We have all seen or heard a good speech. We remember some of the words. We leave the room – or our monitor – thinking or believing something. Why? What worked in that particular speech? It might not be as simple as you think. Most good speeches contain the following elements:
A solid structure. There’s an opening that grabs your attention within the first fifteen seconds. There’s some overview of what will be covered – with no more than three main points. Goodness, we’ve all seen the statistics on retention – people simply cannot remember more than 5-10% of what they hear in a speech. So stop trying to squeeze it all in. There’s the body – with your three main points – along with some wonderfully crafted stories to illustrate your points. And there’s a conclusion that ties a nice bow around it all and reminds people what you just said.
Storytelling. People like to listen to stories, and they can help illustrate important points. If possible, tell personal stories that include references to people, companies or organizations in the audience. Stories also make your points more memorable, which improves retention.
Power of three’s. People recall points better when they flow in three’s. Think of this recent speech excerpt, “I stand here today humbled by the task before us, grateful for the trust you have bestowed, mindful of the sacrifices borne by our ancestors.” (Excerpt: NY Times transcript, President Obama inauguration address Jan. 2009)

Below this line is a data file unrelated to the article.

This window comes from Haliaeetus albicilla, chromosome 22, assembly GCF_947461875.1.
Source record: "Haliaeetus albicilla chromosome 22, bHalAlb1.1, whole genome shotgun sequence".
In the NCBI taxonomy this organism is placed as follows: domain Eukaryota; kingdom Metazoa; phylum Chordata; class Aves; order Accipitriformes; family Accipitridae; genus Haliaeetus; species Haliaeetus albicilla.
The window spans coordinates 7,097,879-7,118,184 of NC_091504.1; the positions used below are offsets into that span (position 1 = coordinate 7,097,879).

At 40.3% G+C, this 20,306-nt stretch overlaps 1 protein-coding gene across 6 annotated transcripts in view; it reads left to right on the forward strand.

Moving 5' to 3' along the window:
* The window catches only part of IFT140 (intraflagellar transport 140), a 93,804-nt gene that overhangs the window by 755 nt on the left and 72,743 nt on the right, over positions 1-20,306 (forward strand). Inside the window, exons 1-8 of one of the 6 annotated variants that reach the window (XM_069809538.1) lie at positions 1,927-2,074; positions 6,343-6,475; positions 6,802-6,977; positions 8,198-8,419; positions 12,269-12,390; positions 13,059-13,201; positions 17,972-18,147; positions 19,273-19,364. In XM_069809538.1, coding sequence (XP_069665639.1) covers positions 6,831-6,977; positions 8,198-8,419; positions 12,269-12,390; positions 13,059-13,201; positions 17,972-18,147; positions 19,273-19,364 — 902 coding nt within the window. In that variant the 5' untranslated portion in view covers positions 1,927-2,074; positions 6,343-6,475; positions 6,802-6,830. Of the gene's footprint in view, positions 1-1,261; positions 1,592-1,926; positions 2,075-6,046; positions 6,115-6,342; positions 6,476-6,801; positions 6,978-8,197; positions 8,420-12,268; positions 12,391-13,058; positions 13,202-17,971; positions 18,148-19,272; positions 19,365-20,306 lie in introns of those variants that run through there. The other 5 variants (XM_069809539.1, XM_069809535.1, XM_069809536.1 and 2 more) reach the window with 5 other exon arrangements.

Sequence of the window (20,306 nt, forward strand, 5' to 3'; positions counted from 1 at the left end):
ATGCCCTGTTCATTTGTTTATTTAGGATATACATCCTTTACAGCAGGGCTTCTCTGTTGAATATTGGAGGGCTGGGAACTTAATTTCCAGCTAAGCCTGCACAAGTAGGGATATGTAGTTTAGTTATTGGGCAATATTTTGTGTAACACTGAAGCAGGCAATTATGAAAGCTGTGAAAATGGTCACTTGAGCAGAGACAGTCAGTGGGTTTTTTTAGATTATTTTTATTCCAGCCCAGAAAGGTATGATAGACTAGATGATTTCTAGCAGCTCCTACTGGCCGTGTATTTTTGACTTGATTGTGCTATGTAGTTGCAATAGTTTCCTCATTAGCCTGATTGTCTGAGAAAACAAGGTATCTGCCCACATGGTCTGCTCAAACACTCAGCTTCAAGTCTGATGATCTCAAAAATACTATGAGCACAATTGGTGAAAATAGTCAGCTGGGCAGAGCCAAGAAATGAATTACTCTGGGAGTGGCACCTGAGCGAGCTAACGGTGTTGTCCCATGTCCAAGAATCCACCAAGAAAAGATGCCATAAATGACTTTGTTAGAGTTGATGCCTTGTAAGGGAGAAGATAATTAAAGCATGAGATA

Brief sentences. When people listen, they need to hear brief sentences that contain sharp, clear language. How do you achieve this? Edit. Then edit again. Then edit again.
Visual support that enhances, not distracts. People still use Power Point slides with bulleted sentences that repeat their exact points. There is a lot of research that shows us, this doesn’t work. Simply put, people read when you show them a slide with words on it. If they are reading, they can’t listen to what you’re saying. Rather, use pictures that enhance what you’re saying, or a slide with one powerful word that you want people to leave repeating or thinking about.
Begin with the end in mind. My clients know, I never begin a speech without asking, “What is your desired outcome for this speech? What do you want your audience to leave thinking about you or your organization? What do you want them leave doing?” The best speeches have a very specific end in mind.
A flexible opening and personal connection point. If you can do it, listen to the speakers who come before you on the agenda. With everyone’s busy schedules, this isn’t always possible. Nevertheless, doing so can help you deliver an opening that ties directly to what people have just heard, which gives you instant credibility and connection to the audience. If you can’t be present, incorporate something from the day’s news or something you heard from an audience member while on break.
Finally, great speakers speak confidently, calmly, and with conviction. These tips can help you deliver an effective speech that connects with your audience, drives home your messages, and advances your winning presence!